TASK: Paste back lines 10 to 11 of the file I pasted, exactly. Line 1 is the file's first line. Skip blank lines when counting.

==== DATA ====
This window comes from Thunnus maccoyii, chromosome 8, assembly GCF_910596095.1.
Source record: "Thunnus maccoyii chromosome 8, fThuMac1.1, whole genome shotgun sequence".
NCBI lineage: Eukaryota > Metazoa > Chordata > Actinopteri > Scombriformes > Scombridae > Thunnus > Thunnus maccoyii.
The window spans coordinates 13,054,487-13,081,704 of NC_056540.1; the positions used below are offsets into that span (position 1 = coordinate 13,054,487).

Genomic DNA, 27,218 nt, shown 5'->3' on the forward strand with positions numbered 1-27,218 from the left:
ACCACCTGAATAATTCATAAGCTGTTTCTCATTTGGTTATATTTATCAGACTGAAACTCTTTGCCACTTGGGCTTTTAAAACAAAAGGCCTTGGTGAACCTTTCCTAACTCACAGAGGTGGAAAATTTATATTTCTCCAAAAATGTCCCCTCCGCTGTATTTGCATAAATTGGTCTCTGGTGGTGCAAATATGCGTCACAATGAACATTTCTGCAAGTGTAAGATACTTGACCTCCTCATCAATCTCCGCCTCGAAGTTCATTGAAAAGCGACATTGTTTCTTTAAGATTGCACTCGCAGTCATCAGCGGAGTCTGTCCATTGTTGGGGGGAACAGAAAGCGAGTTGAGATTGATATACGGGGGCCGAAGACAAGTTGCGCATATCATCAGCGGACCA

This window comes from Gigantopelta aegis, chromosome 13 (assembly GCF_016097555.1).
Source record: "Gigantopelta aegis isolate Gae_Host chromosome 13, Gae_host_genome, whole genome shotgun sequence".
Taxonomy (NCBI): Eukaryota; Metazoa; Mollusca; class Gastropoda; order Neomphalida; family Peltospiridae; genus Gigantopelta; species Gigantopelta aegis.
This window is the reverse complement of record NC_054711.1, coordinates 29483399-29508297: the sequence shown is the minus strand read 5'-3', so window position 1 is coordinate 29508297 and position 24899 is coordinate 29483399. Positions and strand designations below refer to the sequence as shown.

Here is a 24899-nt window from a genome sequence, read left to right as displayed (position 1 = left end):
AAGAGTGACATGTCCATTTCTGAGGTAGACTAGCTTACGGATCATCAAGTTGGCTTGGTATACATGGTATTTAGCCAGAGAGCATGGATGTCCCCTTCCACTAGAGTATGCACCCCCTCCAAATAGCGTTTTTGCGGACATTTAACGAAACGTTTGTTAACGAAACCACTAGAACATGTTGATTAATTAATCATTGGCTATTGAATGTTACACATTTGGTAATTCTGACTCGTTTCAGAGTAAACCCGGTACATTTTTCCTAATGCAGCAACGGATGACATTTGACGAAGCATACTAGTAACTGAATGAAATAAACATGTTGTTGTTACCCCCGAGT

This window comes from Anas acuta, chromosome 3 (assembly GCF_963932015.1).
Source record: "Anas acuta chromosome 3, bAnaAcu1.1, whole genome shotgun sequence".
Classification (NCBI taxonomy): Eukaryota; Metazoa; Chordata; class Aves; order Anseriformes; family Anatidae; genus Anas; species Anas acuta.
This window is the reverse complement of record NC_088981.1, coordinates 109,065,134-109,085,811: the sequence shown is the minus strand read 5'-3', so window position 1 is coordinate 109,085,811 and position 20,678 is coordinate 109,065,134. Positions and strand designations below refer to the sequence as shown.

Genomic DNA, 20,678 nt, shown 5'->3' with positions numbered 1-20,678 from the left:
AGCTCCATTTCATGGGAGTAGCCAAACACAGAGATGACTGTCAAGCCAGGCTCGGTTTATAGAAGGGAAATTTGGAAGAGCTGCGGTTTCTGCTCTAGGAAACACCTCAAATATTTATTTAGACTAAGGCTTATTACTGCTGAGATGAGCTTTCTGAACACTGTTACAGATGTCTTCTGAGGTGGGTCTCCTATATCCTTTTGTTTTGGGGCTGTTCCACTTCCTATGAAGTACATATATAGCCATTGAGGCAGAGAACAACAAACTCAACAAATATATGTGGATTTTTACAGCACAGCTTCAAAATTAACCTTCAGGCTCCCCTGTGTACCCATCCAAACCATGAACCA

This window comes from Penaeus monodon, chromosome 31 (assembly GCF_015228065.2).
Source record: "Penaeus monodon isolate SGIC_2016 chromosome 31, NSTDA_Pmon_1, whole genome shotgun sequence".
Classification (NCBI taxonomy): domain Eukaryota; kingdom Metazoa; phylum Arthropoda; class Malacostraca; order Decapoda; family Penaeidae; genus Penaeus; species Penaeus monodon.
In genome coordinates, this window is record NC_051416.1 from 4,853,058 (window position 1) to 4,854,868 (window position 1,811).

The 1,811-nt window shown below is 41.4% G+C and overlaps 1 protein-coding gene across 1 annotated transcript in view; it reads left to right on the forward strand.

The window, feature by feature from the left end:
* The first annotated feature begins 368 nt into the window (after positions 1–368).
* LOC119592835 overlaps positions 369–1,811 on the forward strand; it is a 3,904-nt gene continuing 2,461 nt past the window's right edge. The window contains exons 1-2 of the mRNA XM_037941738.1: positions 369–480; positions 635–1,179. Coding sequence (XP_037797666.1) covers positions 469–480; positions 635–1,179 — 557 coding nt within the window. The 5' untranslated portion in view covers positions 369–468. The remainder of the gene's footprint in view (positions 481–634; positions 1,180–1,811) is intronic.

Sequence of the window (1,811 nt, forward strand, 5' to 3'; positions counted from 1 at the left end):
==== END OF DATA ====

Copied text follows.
This window is the reverse complement of record NC_054711.1, coordinates 29483399-29508297: the sequence shown is the minus strand read 5'-3', so window position 1 is coordinate 29508297 and position 24899 is coordinate 29483399. Positions and strand designations below refer to the sequence as shown.

Here is a 24899-nt window from a genome sequence, read left to right as displayed (position 1 = left end):